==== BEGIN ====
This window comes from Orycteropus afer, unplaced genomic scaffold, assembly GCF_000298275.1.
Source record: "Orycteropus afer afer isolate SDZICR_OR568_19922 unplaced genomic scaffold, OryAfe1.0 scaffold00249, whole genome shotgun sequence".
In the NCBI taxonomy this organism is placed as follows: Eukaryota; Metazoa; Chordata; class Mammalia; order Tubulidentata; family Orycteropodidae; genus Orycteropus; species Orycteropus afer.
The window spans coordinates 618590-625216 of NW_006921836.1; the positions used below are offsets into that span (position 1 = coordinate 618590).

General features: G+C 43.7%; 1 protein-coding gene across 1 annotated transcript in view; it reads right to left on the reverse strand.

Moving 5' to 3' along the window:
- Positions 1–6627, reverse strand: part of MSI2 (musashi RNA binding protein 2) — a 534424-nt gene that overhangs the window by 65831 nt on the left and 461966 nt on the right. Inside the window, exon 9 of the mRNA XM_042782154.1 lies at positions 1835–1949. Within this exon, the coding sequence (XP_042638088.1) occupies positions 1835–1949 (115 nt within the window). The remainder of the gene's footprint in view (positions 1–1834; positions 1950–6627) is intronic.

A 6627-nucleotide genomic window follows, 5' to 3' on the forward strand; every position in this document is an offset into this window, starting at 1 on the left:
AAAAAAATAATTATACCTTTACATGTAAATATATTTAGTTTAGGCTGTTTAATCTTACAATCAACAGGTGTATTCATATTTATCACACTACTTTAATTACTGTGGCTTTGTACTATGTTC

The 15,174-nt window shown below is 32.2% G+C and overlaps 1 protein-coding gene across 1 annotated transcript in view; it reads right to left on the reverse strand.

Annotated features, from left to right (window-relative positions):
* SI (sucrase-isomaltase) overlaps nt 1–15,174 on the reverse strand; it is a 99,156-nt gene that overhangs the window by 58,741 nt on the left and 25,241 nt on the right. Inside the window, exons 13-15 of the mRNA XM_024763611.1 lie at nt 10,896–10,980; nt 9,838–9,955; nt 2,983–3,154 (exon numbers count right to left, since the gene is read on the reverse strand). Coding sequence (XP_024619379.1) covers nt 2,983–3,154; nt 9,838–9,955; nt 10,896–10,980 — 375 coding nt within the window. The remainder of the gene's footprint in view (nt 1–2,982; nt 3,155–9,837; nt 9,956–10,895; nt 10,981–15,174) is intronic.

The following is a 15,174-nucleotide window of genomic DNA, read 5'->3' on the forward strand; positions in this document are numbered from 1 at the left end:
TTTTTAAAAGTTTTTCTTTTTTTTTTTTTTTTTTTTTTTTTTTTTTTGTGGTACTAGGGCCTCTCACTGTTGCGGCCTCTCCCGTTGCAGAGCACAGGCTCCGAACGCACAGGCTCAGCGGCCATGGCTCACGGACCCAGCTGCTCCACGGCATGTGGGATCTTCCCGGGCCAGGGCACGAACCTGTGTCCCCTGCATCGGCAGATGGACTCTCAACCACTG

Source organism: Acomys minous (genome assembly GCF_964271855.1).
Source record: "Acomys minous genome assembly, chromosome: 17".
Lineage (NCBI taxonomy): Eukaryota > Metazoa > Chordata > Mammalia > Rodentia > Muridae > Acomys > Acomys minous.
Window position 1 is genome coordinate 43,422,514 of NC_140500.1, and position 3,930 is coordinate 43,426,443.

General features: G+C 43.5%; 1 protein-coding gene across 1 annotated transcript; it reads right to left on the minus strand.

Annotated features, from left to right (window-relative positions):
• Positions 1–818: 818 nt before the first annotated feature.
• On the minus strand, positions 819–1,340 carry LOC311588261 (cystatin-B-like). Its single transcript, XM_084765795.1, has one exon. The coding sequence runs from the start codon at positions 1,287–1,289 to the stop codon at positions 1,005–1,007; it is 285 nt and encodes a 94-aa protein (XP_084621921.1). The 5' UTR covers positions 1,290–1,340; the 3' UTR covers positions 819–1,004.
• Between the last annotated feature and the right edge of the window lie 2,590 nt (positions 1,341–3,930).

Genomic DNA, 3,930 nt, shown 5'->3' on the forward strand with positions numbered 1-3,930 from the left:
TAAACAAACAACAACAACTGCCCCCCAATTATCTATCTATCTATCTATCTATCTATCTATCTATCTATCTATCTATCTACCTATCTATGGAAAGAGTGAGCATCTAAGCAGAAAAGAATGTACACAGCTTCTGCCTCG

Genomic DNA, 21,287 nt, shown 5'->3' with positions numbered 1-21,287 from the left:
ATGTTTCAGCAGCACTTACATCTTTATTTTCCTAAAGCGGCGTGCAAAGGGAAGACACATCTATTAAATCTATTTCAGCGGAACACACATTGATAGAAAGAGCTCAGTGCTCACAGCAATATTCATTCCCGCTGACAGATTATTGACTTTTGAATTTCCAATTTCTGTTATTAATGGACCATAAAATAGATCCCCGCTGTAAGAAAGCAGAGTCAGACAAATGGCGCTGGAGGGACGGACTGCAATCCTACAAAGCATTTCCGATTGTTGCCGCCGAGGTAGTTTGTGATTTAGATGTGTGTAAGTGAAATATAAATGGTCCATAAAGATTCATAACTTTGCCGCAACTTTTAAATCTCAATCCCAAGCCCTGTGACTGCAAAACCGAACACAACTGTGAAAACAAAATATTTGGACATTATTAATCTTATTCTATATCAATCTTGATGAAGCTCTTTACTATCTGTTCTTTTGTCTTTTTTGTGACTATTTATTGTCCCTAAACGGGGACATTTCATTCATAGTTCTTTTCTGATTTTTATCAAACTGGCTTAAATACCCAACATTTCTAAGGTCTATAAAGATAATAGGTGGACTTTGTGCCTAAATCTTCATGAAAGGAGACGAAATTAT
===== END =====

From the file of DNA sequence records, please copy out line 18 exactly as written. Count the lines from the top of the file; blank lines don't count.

Window position 1 is genome coordinate 43,422,514 of NC_140500.1, and position 3,930 is coordinate 43,426,443.